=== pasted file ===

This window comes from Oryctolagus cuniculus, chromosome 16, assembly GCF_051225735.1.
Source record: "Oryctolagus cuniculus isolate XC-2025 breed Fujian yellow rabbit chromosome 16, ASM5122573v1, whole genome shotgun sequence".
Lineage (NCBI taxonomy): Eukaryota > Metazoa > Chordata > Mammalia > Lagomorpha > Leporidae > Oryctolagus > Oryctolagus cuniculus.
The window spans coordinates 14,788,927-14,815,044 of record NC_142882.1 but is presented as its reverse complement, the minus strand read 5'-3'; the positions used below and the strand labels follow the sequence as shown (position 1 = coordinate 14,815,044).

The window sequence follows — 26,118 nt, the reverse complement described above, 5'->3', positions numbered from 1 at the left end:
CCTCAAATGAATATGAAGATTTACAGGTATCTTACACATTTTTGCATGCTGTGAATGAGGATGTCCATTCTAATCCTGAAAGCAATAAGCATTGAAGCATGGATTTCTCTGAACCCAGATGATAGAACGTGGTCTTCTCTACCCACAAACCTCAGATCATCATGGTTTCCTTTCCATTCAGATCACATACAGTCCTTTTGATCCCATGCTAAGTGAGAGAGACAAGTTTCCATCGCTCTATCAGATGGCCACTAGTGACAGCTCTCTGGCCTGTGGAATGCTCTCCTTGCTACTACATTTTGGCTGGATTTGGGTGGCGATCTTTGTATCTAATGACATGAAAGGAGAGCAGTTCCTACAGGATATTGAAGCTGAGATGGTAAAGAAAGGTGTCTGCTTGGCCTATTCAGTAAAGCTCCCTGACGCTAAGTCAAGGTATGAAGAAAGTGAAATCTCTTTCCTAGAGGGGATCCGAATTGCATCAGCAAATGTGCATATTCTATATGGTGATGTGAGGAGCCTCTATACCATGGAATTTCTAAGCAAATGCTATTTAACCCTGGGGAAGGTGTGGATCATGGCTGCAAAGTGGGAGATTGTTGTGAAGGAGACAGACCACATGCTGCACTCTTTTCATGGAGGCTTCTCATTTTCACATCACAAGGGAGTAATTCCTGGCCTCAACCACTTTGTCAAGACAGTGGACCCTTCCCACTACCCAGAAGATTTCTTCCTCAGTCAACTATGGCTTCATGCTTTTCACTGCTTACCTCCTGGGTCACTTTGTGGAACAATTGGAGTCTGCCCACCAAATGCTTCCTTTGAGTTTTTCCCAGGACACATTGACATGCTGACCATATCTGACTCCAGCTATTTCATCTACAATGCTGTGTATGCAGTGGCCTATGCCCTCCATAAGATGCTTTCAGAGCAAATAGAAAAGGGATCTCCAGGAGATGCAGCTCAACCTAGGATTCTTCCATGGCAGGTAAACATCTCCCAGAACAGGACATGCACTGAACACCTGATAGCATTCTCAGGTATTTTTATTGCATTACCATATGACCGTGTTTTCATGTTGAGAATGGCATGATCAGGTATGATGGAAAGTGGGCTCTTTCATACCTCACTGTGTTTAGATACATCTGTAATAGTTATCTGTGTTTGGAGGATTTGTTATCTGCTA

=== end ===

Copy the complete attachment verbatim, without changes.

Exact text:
This window comes from Oryctolagus cuniculus, chromosome 16, assembly GCF_051225735.1.
Source record: "Oryctolagus cuniculus isolate XC-2025 breed Fujian yellow rabbit chromosome 16, ASM5122573v1, whole genome shotgun sequence".
Lineage (NCBI taxonomy): Eukaryota > Metazoa > Chordata > Mammalia > Lagomorpha > Leporidae > Oryctolagus > Oryctolagus cuniculus.
The window spans coordinates 14,788,927-14,815,044 of record NC_142882.1 but is presented as its reverse complement, the minus strand read 5'-3'; the positions used below and the strand labels follow the sequence as shown (position 1 = coordinate 14,815,044).

The window sequence follows — 26,118 nt, the reverse complement described above, 5'->3', positions numbered from 1 at the left end:
CCTCAAATGAATATGAAGATTTACAGGTATCTTACACATTTTTGCATGCTGTGAATGAGGATGTCCATTCTAATCCTGAAAGCAATAAGCATTGAAGCATGGATTTCTCTGAACCCAGATGATAGAACGTGGTCTTCTCTACCCACAAACCTCAGATCATCATGGTTTCCTTTCCATTCAGATCACATACAGTCCTTTTGATCCCATGCTAAGTGAGAGAGACAAGTTTCCATCGCTCTATCAGATGGCCACTAGTGACAGCTCTCTGGCCTGTGGAATGCTCTCCTTGCTACTACATTTTGGCTGGATTTGGGTGGCGATCTTTGTATCTAATGACATGAAAGGAGAGCAGTTCCTACAGGATATTGAAGCTGAGATGGTAAAGAAAGGTGTCTGCTTGGCCTATTCAGTAAAGCTCCCTGACGCTAAGTCAAGGTATGAAGAAAGTGAAATCTCTTTCCTAGAGGGGATCCGAATTGCATCAGCAAATGTGCATATTCTATATGGTGATGTGAGGAGCCTCTATACCATGGAATTTCTAAGCAAATGCTATTTAACCCTGGGGAAGGTGTGGATCATGGCTGCAAAGTGGGAGATTGTTGTGAAGGAGACAGACCACATGCTGCACTCTTTTCATGGAGGCTTCTCATTTTCACATCACAAGGGAGTAATTCCTGGCCTCAACCACTTTGTCAAGACAGTGGACCCTTCCCACTACCCAGAAGATTTCTTCCTCAGTCAACTATGGCTTCATGCTTTTCACTGCTTACCTCCTGGGTCACTTTGTGGAACAATTGGAGTCTGCCCACCAAATGCTTCCTTTGAGTTTTTCCCAGGACACATTGACATGCTGACCATATCTGACTCCAGCTATTTCATCTACAATGCTGTGTATGCAGTGGCCTATGCCCTCCATAAGATGCTTTCAGAGCAAATAGAAAAGGGATCTCCAGGAGATGCAGCTCAACCTAGGATTCTTCCATGGCAGGTAAACATCTCCCAGAACAGGACATGCACTGAACACCTGATAGCATTCTCAGGTATTTTTATTGCATTACCATATGACCGTGTTTTCATGTTGAGAATGGCATGATCAGGTATGATGGAAAGTGGGCTCTTTCATACCTCACTGTGTTTAGATACATCTGTAATAGTTATCTGTGTTTGGAGGATTTGTTATCTGCTA